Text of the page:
Vindeby Offshore Wind Farm

From Wikipedia, the free encyclopedia
Jump to navigation Jump to search

Vindeby Offshore Wind Farm
Coordinates54°58′12″N 11°7′48″E / 54.97000°N 11.13000°E / 54.97000; 11.13000Coordinates: 54°58′12″N 11°7′48″E / 54.97000°N 11.13000°E / 54.97000; 11.13000
Commission date1991
Decommission date2017
Construction cost75 million Danish kroner
Owner(s)DONG Energy
Wind farm
Max. water depth4 m (13 ft)
Distance from shore2 km (1 mi)
Hub height35
Rotor diameter35
Power generation
Units operational11 x 450 kW
Make and modelBonus
Nameplate capacity4.95 MW
Capacity factor22.1%[1]
Annual net output9.61 GW·h (lifetime average)
External links
CommonsRelated media on Commons

Vindeby Offshore Wind Farm was the first offshore wind farm in the world, made in 1991.


Elkraft, one of predecessors of DONG Energy, began considering offshore turbines in 1987, and surveyed the waters around Lolland in 1989.[2]

The wind farm started in 1991 and cost an estimated €10 million, built by SEAS and Elkraft. The electricity industry at the time generally considered offshore turbines to be ludicrous, as they were placed in salty conditions and were much smaller than central power plants.[3][4] The sceptic attitude had changed 6 years later, as offshore winds drove production higher than on land.[5][6]

A single wind turbine had been erected in Swedish waters earlier, but Vindeby was the first collection of turbines, making it the first offshore wind farm.[4] Four years later, the similar sized Tunø Knob wind farm was made.[7][8] Tests were done to learn what to do and what not to do. Experience from Vindeby contributed to the development of cheaper ways to extract power from offshore winds.[9]

The original government concession is for 25 years; from 1991 to 2016. In 2016, DONG Energy considered shutting down the wind farm, as it is well past its design life and had become uneconomical. Vindeby was the first in a long line of wind farms in a downwards cost trend.[3][10]

Dong Energy has completed decommissioning the wind farm in September 2017.[11] In 25 years, Vindeby has produced a total of 243 GWh.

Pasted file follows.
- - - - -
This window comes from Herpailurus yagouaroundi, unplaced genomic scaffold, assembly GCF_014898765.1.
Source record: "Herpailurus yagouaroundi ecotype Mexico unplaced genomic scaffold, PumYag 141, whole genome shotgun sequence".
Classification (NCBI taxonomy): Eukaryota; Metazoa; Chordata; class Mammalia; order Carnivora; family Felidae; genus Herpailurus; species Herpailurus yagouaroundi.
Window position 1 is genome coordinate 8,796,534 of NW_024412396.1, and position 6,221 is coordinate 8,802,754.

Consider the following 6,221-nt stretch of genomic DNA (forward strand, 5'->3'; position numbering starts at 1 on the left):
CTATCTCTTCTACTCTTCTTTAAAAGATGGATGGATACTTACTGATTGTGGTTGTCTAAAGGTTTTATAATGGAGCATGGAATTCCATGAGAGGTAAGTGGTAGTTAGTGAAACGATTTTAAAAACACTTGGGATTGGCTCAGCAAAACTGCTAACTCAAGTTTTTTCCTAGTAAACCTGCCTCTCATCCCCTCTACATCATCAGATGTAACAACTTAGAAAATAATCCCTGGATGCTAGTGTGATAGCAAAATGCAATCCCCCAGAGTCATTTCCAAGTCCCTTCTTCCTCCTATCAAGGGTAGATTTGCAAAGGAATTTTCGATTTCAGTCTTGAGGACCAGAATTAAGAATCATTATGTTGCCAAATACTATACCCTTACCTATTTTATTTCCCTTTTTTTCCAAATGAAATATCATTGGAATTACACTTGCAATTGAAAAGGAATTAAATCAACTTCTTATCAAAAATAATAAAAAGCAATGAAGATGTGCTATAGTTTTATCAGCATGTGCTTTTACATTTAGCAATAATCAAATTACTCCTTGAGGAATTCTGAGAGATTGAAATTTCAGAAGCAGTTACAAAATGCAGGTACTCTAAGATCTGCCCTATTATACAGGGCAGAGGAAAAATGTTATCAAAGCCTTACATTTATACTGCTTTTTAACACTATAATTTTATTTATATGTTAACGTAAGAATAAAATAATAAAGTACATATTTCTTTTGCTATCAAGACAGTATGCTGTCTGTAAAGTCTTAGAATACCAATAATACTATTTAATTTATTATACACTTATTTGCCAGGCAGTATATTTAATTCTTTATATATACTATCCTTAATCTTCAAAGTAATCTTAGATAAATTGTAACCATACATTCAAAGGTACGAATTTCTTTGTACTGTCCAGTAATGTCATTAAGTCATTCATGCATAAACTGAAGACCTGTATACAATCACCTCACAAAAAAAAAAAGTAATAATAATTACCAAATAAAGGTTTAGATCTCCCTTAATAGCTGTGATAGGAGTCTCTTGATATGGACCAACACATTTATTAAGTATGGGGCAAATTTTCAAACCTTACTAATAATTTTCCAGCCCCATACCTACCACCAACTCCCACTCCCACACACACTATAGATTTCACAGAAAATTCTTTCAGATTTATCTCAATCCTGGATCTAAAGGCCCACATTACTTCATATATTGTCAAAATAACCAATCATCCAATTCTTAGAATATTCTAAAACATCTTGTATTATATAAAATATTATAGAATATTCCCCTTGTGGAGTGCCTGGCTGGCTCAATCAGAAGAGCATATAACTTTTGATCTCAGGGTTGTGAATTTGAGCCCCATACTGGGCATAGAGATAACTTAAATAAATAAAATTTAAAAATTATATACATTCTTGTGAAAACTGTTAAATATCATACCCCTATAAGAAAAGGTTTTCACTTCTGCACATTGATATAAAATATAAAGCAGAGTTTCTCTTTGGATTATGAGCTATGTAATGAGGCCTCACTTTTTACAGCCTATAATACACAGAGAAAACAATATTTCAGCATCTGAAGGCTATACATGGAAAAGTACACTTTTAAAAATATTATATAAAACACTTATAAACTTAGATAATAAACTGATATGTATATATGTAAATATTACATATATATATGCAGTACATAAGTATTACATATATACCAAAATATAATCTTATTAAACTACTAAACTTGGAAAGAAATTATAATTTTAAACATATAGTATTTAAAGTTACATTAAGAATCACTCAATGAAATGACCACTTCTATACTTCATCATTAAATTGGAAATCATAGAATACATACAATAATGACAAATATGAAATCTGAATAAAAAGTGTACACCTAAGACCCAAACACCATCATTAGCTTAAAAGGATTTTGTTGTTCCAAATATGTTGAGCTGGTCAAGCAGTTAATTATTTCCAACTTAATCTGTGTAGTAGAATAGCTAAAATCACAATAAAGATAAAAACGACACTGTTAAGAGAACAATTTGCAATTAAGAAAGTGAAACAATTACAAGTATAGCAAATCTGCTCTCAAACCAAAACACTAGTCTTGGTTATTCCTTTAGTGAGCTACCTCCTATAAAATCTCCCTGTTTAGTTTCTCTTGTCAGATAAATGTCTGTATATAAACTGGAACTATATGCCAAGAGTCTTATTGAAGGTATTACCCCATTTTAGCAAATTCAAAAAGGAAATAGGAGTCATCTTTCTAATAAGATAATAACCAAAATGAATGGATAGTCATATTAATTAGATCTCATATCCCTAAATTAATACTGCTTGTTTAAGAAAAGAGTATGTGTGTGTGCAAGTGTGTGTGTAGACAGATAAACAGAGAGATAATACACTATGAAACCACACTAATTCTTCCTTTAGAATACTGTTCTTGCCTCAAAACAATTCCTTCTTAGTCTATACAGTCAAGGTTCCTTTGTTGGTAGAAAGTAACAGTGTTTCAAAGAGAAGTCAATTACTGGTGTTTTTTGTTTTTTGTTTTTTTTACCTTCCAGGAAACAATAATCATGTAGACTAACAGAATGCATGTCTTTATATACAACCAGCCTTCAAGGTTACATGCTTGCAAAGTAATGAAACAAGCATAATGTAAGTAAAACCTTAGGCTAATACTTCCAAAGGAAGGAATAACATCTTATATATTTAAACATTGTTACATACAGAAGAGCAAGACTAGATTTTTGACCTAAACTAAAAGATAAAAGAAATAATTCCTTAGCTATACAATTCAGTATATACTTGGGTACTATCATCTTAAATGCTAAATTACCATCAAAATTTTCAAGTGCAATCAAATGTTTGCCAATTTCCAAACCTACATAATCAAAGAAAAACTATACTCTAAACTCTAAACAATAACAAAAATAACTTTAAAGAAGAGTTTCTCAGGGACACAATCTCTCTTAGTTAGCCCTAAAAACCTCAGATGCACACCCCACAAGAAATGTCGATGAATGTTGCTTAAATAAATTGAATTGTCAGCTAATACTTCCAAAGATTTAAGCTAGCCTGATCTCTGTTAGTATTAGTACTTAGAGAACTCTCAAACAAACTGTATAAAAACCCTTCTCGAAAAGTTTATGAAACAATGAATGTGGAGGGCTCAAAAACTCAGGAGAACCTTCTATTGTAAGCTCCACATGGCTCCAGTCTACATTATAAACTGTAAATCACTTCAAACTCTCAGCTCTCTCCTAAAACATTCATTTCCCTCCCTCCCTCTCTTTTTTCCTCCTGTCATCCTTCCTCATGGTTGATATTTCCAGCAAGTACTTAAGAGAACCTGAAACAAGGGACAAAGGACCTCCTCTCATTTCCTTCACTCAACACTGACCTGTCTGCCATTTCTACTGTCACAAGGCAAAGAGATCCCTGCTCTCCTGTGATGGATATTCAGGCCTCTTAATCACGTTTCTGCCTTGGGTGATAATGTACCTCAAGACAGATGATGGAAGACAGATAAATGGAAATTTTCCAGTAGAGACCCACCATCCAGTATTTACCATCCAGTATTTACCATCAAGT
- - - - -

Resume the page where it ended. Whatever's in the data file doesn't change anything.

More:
The developers contracted Bonus Energy to supply 11 wind turbines (450 kW each) for the project, placed in shallow waters.[12] The annual power is equivalent to 2-3,000 Danish households. The turbines were modified for offshore use by sealing the towers and controlling the humidity inside with air conditioning,[13] extending the life of the machinery.[14][4]

The area was also used for a wave plant in 2010.[15]


The 11 turbines were erected in 11 days.[4]


As of 2015, the farm has produced 242 GWh.[1][16]

See also[edit]


  1. ^ a b "Capacity factors at Danish offshore wind farms". 2017-02-14. Retrieved 2017-03-16.
  2. ^ "Elkraft igang med verdens første offshore møllepark" Ingeniøren, 18 August 1989. Accessed: 9 February 2016.
  3. ^ a b Korsgaard Nielsen, Michael. "Farvel til verdens første hav-møller" Berlingske, 8 February 2016
  4. ^ a b c d Korsgaard Nielsen, Michael. "Fra energiens originaler til bølgernes gulddrenge" Berlingske, 8 February 2016
  5. ^ "Elsektoren positiv over for havmøller". Ingeniøren. 10 April 1997.
  6. ^ "Elværkerne klar til aftale om havmøller". Ingeniøren. 22 May 1997.
  7. ^ "Havmøller i disen - Ingeniøren". 10 August 1995.
  8. ^
  9. ^ Andersen, Jan. "Stålfundamenter gør havmøller billigere" Ingeniøren, 14 January 1997. Accessed: 9 February 2016.
  10. ^ DONG to dismantle Vindeby 4c
  11. ^ "Dong completes Vindeby removal". 2017-09-06. Retrieved 2017-03-16.
  12. ^ "Vindeby". 4C Offshore Limited. Retrieved 2016-02-09.
  13. ^ Prinds, Karsten (20 April 2011). "Where offshore wind was invented". LORC. Archived from the original on 29 April 2016. Retrieved 27 February 2017.
  14. ^ Stenstrop, Georg. Vindeby Kulturarv. Retrieved: 9 February 2016. Archive
  15. ^ "Verdens første kombinerede bølge- og vindkraftanlæg søsat". Ingeniøren. 22 June 2010.
  16. ^ Spliid, Iben B. Data on operating and decommissioned wind turbines (as at end of 2015) Archived 2 August 2014 at the Wayback Machine (.xls spreadsheet) Danish Energy Agency, 2016. Main page Archived 15 April 2013 at the Wayback Machine Retrieved: .

External links[edit]